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Name: Veronica
Status: student
Grade: 6-8
Location: NY
Country: N/A
Date: April 2006

How does water behaves in 0 gravity?


Good question! Since water is normally affected by gravity, it will find the lowest point in any container that it can. This can be a bottle, or if that bottle has a hole in it, then the floor. Under zero-gravity, however, there is no gravity to hold the water in bottom of the container. Therefore it will float around like spacemen do in the movies. The water will still be cohesive with itself, for the most part, meaning that you won't ever get a fine mist of water without a lot of work. The water bonds to itself and if one droplet runs into another, there is a good chance that they will combine and move together. (There are a lot of situations that will determine whether the droplets will actual combine or not, but let's just assume they are moving slow enough and in approximately the same direction.) Other than this, it will float around until it interacts with something else. Remember that water is still a liquid, in zero-gravity or not, so when it runs into solids, it will try to take the form of the solid (like with a bottle).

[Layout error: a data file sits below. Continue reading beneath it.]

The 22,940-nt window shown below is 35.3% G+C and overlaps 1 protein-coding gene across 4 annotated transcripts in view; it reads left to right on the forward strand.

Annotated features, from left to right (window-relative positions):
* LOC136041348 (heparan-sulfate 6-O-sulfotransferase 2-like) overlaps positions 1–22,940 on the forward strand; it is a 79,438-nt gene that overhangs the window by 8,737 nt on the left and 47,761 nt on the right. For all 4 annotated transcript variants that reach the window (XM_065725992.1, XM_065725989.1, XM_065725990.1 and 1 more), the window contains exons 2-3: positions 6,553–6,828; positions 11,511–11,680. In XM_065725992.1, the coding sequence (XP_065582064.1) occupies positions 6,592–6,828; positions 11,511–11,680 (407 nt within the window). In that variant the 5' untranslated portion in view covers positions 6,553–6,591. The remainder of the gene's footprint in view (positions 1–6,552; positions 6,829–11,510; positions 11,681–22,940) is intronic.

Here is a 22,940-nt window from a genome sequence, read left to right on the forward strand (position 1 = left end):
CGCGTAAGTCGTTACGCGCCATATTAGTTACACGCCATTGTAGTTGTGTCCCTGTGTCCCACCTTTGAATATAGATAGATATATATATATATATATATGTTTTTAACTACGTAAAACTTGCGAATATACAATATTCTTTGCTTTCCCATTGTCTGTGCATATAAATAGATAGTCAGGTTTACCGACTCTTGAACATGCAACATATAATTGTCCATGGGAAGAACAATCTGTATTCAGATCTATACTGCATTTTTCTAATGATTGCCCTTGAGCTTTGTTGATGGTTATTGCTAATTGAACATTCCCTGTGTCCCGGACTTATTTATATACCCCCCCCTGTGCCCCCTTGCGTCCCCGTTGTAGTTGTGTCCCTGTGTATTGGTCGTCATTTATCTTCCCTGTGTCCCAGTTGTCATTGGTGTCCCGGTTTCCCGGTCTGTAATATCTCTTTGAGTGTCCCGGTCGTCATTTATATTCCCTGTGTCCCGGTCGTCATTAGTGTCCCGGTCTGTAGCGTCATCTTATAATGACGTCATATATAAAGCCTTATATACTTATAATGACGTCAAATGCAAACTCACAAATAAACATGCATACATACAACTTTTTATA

Matt Voss

From the few videos I've seen of astronauts playing with water in space, it tends to form into large, floating drops. The reason it doesn't just spread out all over the place is surface tension. If you've ever overfilled a glass just slightly, you may have noted the water forms a slight dome, instead of just running over the side like you'd expect. This surface layer of water has a small amount of tension to it, like a rubber balloon. Water drops readily form into larger drops, because a larger drop has more volume and can hold more water for it's surface area. Any slight force acting on the super large floating drops of water though, and they can be torn apart.

Ryan B.

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